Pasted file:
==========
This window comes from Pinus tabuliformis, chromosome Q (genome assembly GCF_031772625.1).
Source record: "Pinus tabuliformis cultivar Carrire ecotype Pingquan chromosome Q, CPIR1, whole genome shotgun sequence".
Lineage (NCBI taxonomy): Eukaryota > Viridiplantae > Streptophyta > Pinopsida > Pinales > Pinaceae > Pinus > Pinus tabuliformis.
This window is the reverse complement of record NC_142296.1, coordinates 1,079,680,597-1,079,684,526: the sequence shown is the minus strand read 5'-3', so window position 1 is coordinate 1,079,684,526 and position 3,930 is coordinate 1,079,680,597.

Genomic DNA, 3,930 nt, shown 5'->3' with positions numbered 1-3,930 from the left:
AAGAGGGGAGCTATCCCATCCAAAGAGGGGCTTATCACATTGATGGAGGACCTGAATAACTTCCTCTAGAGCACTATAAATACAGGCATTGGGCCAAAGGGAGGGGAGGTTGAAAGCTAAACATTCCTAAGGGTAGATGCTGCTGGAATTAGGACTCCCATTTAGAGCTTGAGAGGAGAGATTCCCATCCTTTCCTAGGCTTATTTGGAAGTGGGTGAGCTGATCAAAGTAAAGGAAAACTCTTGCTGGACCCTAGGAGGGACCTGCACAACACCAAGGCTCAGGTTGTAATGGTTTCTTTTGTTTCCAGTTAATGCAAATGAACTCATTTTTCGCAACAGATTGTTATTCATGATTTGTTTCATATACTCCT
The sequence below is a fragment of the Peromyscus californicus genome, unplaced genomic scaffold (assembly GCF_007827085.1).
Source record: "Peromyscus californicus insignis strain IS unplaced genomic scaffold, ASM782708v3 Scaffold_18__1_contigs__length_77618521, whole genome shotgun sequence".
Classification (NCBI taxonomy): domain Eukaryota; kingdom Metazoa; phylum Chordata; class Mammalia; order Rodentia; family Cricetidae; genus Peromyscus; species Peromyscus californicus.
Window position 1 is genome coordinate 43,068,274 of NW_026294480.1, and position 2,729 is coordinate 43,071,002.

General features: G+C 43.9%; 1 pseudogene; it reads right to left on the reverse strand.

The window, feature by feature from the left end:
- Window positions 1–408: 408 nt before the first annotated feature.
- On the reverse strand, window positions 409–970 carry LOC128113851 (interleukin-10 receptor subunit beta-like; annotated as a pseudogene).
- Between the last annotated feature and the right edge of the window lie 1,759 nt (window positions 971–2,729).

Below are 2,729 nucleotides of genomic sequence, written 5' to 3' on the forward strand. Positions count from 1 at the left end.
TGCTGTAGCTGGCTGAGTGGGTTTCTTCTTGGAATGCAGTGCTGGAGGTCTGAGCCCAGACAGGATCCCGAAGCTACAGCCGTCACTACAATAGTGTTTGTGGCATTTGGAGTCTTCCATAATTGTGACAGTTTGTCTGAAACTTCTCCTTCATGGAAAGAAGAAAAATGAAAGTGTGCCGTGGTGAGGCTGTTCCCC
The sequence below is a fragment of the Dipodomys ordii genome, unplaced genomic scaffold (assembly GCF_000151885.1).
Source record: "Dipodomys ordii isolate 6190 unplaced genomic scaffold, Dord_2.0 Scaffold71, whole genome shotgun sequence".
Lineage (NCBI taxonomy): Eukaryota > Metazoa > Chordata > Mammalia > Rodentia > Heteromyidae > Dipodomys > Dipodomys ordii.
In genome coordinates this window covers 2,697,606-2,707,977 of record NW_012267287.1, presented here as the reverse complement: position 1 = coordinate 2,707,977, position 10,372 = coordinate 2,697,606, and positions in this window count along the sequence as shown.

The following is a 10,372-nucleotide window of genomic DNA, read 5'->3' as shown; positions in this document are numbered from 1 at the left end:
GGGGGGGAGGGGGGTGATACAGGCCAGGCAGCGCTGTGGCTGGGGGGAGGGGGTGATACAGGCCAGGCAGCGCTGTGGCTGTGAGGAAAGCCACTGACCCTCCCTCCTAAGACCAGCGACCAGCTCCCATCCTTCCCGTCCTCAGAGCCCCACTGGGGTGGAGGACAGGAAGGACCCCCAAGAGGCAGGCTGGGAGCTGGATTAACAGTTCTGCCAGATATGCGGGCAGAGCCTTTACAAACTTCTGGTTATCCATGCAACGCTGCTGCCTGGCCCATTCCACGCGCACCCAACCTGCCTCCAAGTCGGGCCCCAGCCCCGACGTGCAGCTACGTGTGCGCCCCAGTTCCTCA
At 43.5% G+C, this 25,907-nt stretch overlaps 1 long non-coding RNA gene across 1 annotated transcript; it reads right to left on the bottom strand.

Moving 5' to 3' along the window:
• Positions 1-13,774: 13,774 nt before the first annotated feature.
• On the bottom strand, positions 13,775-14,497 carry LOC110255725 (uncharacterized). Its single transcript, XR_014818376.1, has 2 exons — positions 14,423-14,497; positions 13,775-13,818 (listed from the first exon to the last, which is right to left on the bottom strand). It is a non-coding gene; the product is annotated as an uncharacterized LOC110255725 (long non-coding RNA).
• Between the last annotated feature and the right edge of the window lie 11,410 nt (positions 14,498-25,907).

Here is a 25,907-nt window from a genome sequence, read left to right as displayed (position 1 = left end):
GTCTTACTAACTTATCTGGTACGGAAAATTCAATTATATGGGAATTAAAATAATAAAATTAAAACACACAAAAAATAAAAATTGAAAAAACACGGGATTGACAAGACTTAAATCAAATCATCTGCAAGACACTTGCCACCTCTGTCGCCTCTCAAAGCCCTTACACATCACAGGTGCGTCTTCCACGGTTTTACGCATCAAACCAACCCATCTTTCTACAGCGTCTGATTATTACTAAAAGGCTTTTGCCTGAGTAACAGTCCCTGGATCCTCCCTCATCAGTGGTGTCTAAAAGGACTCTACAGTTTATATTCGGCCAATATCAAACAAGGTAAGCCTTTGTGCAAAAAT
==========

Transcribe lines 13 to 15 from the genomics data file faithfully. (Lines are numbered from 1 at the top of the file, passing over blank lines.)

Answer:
- Window positions 1–408: 408 nt before the first annotated feature.
- On the reverse strand, window positions 409–970 carry LOC128113851 (interleukin-10 receptor subunit beta-like; annotated as a pseudogene).
- Between the last annotated feature and the right edge of the window lie 1,759 nt (window positions 971–2,729).